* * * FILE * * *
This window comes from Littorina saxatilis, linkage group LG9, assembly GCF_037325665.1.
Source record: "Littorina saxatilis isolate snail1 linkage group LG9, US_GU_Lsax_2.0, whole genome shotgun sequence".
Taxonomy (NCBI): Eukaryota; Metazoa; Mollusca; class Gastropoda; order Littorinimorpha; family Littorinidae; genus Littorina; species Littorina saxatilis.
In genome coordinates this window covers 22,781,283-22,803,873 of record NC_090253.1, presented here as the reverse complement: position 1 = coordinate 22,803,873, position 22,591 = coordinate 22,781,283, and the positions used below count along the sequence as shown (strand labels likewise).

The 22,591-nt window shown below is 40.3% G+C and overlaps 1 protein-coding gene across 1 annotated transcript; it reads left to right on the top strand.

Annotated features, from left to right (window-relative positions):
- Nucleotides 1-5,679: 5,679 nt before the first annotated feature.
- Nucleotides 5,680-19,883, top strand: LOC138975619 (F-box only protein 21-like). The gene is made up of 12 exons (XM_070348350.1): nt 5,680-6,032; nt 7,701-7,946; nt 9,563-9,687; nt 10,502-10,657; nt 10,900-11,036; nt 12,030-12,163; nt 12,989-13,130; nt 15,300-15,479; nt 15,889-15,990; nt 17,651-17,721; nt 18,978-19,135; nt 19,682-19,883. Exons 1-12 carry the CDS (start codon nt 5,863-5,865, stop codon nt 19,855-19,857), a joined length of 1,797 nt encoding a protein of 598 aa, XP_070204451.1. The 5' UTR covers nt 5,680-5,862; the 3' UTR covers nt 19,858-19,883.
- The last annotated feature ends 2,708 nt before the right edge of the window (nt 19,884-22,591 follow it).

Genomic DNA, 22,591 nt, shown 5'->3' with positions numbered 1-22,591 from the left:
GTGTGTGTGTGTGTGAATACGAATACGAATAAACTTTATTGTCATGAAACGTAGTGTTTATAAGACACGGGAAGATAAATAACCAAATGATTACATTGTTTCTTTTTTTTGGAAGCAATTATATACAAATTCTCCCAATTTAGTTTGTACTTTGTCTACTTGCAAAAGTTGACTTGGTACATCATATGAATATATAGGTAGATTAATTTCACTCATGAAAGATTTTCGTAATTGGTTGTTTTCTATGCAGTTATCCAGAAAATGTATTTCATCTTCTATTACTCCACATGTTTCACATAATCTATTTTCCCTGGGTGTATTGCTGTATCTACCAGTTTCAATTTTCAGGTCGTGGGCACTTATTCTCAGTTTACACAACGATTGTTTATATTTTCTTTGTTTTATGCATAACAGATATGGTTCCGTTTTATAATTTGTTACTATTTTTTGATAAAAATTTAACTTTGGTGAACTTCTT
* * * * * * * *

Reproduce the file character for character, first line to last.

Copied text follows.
This window comes from Littorina saxatilis, linkage group LG9, assembly GCF_037325665.1.
Source record: "Littorina saxatilis isolate snail1 linkage group LG9, US_GU_Lsax_2.0, whole genome shotgun sequence".
Taxonomy (NCBI): Eukaryota; Metazoa; Mollusca; class Gastropoda; order Littorinimorpha; family Littorinidae; genus Littorina; species Littorina saxatilis.
In genome coordinates this window covers 22,781,283-22,803,873 of record NC_090253.1, presented here as the reverse complement: position 1 = coordinate 22,803,873, position 22,591 = coordinate 22,781,283, and the positions used below count along the sequence as shown (strand labels likewise).

The 22,591-nt window shown below is 40.3% G+C and overlaps 1 protein-coding gene across 1 annotated transcript; it reads left to right on the top strand.

Annotated features, from left to right (window-relative positions):
- Nucleotides 1-5,679: 5,679 nt before the first annotated feature.
- Nucleotides 5,680-19,883, top strand: LOC138975619 (F-box only protein 21-like). The gene is made up of 12 exons (XM_070348350.1): nt 5,680-6,032; nt 7,701-7,946; nt 9,563-9,687; nt 10,502-10,657; nt 10,900-11,036; nt 12,030-12,163; nt 12,989-13,130; nt 15,300-15,479; nt 15,889-15,990; nt 17,651-17,721; nt 18,978-19,135; nt 19,682-19,883. Exons 1-12 carry the CDS (start codon nt 5,863-5,865, stop codon nt 19,855-19,857), a joined length of 1,797 nt encoding a protein of 598 aa, XP_070204451.1. The 5' UTR covers nt 5,680-5,862; the 3' UTR covers nt 19,858-19,883.
- The last annotated feature ends 2,708 nt before the right edge of the window (nt 19,884-22,591 follow it).

Genomic DNA, 22,591 nt, shown 5'->3' with positions numbered 1-22,591 from the left:
GTGTGTGTGTGTGTGAATACGAATACGAATAAACTTTATTGTCATGAAACGTAGTGTTTATAAGACACGGGAAGATAAATAACCAAATGATTACATTGTTTCTTTTTTTTGGAAGCAATTATATACAAATTCTCCCAATTTAGTTTGTACTTTGTCTACTTGCAAAAGTTGACTTGGTACATCATATGAATATATAGGTAGATTAATTTCACTCATGAAAGATTTTCGTAATTGGTTGTTTTCTATGCAGTTATCCAGAAAATGTATTTCATCTTCTATTACTCCACATGTTTCACATAATCTATTTTCCCTGGGTGTATTGCTGTATCTACCAGTTTCAATTTTCAGGTCGTGGGCACTTATTCTCAGTTTACACAACGATTGTTTATATTTTCTTTGTTTTATGCATAACAGATATGGTTCCGTTTTATAATTTGTTACTATTTTTTGATAAAAATTTAACTTTGGTGAACTTCTT